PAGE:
APtravelnews-Sept. 4th, Tavernier, The Florida Keys–From all corners of the earth, tourist- visitors make pilgrimages to the Florida Keys to fish, and it’s no wonder, with hundreds of fish varieties in Florida waters, most of which are caught in the waters between Miami and the 150-miles down to Key West. According to the writings of Zane Grey, a fabulous outdoor writer, and world famous angler, the waters between Indian Key and Bahia Honda Harbor were the very best in the world (as he wrote in the 1920’s). So, along with locals, international visitors and Americans from all over the U.S.A. who come to duel with offshore fish such as swordfish, marlin, sailfish, mackerel, tuna, wahoo, dolphin fish (Mahi Mahi), and a large assortment of other deep -sea fishes the Keys is most noted for, it stands to reason that the real magnet, drawing all to these “boney” islands, are these underwater finned residents of the Keys! Ask anyone about the Florida Keys, most responses would be about fishing, Key Lime pie-sort of the “apple pie & mom” of South Florida’s special nature, is what is thought of first.
Inshore, there is an entire hierarchy of fish-royalty, from the mach-speed bonefish, tarpon, permit, the triage of the perfecta, to the snook, seatrout, red drum, and mangrove snapper, that today, as in the past hundred years attract anglers to both shore, and even kayak-fish, as well as being able to hire fishing guides and their skiffs, in pursuit of these fish for picture-trophy, and the plate as well. Today, with 43-bridges that connect each of the Keys Islands bridge fishing is also a great draw for anglers without boats, to bring their families and friends to go out to sea without ever getting their sneakers wet and still catch fish too!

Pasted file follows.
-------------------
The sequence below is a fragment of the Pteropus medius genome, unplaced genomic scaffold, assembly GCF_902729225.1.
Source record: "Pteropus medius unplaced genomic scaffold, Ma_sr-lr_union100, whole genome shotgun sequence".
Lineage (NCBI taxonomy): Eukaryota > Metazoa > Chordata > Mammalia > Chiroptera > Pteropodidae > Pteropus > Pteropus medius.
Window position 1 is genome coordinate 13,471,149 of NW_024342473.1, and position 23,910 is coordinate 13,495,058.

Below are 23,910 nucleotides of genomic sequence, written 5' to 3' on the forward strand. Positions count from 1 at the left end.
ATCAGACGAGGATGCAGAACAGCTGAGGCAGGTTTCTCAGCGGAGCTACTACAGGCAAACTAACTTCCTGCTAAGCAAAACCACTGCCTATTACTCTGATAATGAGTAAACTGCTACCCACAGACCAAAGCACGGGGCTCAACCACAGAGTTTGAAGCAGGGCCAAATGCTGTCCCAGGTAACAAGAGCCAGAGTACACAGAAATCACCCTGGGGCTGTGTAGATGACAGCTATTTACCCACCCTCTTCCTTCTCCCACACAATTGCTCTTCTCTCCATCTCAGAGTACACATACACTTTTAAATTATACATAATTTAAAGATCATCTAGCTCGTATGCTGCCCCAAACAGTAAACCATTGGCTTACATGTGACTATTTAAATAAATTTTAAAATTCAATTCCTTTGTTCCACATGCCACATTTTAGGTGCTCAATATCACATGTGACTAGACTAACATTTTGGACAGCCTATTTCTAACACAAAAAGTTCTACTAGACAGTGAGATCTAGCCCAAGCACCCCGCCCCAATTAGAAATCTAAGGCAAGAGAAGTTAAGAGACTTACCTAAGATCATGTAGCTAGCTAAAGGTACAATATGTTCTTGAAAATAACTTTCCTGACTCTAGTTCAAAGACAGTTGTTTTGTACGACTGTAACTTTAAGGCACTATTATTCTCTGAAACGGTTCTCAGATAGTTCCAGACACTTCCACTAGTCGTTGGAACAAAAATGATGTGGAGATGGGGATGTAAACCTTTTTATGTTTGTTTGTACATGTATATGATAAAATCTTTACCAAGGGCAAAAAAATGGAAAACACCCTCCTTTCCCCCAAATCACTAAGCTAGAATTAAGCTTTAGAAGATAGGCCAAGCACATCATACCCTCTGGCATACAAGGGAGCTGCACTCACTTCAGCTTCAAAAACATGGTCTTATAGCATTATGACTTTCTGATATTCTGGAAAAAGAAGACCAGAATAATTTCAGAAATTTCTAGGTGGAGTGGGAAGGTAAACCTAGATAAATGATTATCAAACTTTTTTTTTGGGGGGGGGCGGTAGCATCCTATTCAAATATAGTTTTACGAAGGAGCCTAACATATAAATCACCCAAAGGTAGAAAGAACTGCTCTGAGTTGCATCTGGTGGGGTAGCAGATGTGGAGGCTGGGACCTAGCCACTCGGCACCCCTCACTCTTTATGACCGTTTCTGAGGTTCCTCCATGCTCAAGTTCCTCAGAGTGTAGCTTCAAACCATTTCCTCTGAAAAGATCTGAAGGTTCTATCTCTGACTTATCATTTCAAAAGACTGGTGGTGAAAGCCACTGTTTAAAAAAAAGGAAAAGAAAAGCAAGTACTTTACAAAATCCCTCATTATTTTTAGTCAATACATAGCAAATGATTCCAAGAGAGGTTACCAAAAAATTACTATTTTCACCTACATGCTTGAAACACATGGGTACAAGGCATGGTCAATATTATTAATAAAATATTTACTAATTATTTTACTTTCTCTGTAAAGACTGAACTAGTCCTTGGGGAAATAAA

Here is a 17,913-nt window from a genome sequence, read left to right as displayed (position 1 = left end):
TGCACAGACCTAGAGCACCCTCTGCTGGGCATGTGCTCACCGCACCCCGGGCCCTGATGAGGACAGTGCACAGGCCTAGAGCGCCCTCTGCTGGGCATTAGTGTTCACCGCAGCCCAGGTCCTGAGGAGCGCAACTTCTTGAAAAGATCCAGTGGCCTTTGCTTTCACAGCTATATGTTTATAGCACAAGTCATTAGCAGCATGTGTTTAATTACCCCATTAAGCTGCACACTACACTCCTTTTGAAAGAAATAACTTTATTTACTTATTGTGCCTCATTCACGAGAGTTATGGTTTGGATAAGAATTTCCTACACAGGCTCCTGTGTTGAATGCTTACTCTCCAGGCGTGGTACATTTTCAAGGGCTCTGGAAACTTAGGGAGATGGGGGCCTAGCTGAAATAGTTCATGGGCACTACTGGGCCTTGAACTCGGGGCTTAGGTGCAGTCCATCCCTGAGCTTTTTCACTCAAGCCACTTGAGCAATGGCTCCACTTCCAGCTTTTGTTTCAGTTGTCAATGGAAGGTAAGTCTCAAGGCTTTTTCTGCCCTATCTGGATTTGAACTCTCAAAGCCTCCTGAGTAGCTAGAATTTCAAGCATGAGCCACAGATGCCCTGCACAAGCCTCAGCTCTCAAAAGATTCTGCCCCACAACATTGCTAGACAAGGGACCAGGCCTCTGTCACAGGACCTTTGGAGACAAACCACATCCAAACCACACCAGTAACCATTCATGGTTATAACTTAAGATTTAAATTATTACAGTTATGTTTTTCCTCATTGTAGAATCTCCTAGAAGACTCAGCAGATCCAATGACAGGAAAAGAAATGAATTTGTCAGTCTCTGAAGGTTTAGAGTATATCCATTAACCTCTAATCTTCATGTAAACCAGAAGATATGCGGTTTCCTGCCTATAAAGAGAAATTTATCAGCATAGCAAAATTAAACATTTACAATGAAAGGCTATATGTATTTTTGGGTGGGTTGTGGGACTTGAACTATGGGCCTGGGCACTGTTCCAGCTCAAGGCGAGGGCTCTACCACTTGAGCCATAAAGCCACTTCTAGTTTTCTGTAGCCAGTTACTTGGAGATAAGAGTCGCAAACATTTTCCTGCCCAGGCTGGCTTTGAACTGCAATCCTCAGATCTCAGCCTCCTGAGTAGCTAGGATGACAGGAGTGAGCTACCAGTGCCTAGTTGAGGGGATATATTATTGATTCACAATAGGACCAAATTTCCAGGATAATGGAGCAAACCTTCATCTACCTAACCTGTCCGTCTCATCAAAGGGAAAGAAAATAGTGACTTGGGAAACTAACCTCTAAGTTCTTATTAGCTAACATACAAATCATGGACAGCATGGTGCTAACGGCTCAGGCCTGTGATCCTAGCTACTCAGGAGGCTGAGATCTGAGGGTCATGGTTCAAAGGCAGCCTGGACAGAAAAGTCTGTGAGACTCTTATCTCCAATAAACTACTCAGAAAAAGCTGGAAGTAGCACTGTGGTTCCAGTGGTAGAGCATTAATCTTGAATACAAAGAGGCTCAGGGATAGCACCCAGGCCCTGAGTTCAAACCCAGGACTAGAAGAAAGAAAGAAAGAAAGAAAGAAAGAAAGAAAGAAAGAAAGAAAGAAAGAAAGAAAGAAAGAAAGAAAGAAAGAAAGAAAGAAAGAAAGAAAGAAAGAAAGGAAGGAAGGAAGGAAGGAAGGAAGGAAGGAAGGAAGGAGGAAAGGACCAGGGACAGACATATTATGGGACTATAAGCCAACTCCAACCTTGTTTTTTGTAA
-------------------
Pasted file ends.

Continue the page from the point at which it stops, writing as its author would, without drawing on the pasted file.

There are legendary guides who were favorites of the rich, famous and anyone who can plunk down some dollars. One such truly amazing individual now gone: Captain Bob Lewis, Captain of the sportfishing boat the Chief, that belonged to Knight of Knight Ridder of Miami Herald, and worldwide newspaper fame. Captain Lewis is also credited with bringing the fishing kite, that he made into a popular offshore fishing tool.. And as Florida Keys Fishing Editor for that same paper, I kept up with Ted Williams and George Bush in their Keys angling exploits-these were people who could go anywhere in the world to fish, but chose to spend most of their time, as did Writer Zane Grey (as did President Harry Truman and other presidents down through history) fishing in the Florida Keys. Ted Williams told me personally and he is quoted in past publications that his very favorite saltwater fish to tangle with was the “Silver King”-the Tarpon. This is nothing new, as the tarpon was the quarry in the 1800’s that brought French Counts, business magnates, and erstwhile anglers from all over the world to attempt to catch this powerful fish on rod and reel. In the past, reels were bereft of great drags, more often than not lines parted company with these boney mouthed, extremely powerful fish just due to breaking lines, lines sliced due to barnacles, and pulled hooks due mainly to the fact that this big fish was just too fast, and too strong to be held and brought to the boat, or shore due to anglers not able to control their reels and line fast enough and deftly enough to assist in subduing this great beast of the inshore waters. The main reason this fish was easily fished for as they swim in relatively shallow waters, and are, and were accessible, compared to having to go well offshore for the truly big girls and boys: the marlin and swordfish.
So, If there was one fish that sparked the imagination of anglers eager to fish the Florida Keys, it is the tarpon. Anyone before, modern times and since, that tangles with a 100-pounder and up sized fish, is often heard saying, “ I don’t know if I can hang on any more” maybe you should take the rod.” So head over to a Keys marina, inquire of who is the best guide, and try out some strenuous exercise of the “raging-fun-kind.”